I've got a certain rule that I always teach my staff: It's not what you say; it's what people hear that matters. I may respond to you effectively, but if you edit it in such a way that they only hear the negativity of what I do, then that's all they're going to know. And so they're going to conclude that my profession isn't an honorable profession. And that's why how I say it has as much of an impact on what people think of me as what I say.[Regarding consistency,] there's a simple rule: You say it again, and you say it again, and you say it again, and you say it again, and you say it again, and then again and again and again and again, and about the time that you're absolutely sick of saying it is about the time that your target audience has heard it for the first time. And it is so hard, but you've just got to keep repeating, because we hear so many different things -- the noises from outside, the sounds, all the things that are coming into our head, the 200 cable channels and the satellite versus cable, and what we hear from our friends. We as Americans and as humans have very selective hearing and very selective memory. We only hear what we want to hear and disregard the rest.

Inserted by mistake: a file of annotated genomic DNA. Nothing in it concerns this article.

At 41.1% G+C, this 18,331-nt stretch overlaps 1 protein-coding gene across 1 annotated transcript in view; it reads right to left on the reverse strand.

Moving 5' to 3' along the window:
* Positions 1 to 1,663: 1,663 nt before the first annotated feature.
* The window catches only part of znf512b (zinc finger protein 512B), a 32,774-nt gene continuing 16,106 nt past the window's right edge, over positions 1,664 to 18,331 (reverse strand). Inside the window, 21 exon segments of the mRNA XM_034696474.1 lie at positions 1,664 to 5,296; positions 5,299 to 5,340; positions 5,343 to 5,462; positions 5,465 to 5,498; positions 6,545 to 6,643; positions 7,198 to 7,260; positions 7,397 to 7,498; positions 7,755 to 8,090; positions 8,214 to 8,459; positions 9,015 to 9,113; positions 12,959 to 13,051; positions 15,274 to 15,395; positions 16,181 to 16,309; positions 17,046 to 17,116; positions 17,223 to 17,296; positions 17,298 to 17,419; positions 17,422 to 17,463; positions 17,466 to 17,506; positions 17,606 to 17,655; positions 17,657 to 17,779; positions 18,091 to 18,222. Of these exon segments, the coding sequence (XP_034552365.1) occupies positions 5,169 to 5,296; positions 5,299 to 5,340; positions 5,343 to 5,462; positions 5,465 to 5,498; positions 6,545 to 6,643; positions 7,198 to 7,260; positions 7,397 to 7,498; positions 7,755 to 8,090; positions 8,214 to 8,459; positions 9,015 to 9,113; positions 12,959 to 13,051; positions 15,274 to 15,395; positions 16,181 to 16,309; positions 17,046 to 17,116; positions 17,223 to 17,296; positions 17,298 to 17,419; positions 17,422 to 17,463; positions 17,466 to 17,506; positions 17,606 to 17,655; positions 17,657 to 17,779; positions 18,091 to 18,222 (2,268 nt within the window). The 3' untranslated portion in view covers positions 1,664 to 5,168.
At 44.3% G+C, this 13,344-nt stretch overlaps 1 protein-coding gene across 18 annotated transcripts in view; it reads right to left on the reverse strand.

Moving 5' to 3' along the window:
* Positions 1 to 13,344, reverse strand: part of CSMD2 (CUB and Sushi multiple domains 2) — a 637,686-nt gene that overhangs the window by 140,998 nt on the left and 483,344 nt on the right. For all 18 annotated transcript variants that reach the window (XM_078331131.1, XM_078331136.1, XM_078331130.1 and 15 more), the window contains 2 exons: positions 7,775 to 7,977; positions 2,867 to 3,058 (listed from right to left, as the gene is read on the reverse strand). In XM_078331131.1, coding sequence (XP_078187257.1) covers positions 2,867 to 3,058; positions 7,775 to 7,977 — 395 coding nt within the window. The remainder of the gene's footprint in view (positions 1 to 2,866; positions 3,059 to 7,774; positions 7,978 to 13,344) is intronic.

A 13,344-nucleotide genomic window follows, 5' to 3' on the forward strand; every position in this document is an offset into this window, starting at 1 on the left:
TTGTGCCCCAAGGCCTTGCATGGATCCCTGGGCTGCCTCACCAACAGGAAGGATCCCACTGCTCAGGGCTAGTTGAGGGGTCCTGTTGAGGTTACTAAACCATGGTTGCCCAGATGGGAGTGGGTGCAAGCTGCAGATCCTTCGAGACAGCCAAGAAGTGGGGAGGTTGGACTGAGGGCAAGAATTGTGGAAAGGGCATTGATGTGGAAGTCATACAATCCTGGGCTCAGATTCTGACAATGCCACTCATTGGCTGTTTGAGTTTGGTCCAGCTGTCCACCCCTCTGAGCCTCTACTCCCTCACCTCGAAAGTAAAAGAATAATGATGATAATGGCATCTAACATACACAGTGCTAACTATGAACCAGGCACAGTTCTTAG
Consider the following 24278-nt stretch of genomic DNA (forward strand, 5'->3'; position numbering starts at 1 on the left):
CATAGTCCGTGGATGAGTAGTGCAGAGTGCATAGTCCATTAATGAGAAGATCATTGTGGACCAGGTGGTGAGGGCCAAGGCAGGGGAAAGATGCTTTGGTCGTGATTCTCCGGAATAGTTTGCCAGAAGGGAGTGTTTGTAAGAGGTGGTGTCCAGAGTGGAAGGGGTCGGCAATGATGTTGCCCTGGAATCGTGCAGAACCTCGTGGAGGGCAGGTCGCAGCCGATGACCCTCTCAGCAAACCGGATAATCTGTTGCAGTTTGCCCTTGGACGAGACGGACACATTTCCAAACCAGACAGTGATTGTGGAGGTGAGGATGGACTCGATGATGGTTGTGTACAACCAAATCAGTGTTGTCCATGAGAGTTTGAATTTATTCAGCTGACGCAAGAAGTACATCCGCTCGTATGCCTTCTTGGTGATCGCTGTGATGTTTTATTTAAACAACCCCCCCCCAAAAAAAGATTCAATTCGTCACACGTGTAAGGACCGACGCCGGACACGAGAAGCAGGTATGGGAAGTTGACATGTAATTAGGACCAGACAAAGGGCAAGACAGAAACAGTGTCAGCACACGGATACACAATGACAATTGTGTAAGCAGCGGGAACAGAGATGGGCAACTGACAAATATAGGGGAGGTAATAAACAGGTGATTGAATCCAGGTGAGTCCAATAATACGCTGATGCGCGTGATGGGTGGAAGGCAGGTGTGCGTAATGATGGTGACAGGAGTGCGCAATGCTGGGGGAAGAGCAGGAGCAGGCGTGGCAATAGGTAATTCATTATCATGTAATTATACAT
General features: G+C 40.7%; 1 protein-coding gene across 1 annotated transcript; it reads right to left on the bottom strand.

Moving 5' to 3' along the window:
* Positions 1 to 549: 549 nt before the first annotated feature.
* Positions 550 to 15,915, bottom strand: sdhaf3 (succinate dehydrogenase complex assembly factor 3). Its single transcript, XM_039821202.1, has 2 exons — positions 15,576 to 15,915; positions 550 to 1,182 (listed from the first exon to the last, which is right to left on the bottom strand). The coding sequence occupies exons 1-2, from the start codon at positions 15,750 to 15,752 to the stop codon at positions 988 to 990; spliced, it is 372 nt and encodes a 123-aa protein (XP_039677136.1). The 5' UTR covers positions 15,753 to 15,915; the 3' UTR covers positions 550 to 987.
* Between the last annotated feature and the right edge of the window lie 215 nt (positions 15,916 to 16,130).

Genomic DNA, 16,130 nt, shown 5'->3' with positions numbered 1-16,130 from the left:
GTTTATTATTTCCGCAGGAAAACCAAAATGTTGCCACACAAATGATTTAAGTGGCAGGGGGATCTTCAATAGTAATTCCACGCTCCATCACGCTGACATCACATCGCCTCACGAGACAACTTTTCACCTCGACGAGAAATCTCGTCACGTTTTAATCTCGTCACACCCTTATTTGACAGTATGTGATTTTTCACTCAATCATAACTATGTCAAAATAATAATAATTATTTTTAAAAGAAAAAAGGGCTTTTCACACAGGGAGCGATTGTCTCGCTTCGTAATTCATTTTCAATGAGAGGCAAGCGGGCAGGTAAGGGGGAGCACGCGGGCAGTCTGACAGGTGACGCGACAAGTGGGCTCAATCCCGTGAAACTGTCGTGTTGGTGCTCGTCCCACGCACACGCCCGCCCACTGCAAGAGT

Kevin Rudd has not quite got the Luntzian message though. There was nothing simple this morning when he spoke of climate change being the first post partisan political issue. Most people would not have a clue what he was talking about with that expression and for a party trying to scare people in to believing that new policies are needed, global warming should be the description of choice. Climate change is for those who want us to believe that things are not really all that serious.
What Mr Rudd might like to appropriate is the phrase Healthy Forests that Mr Luntz tested as being a wonderful way of describing a policy that allows the clear felling of native forests. Labor will surely need something clever if it is to appease the workers of Tasmania while attracting the environmentalists of the cities.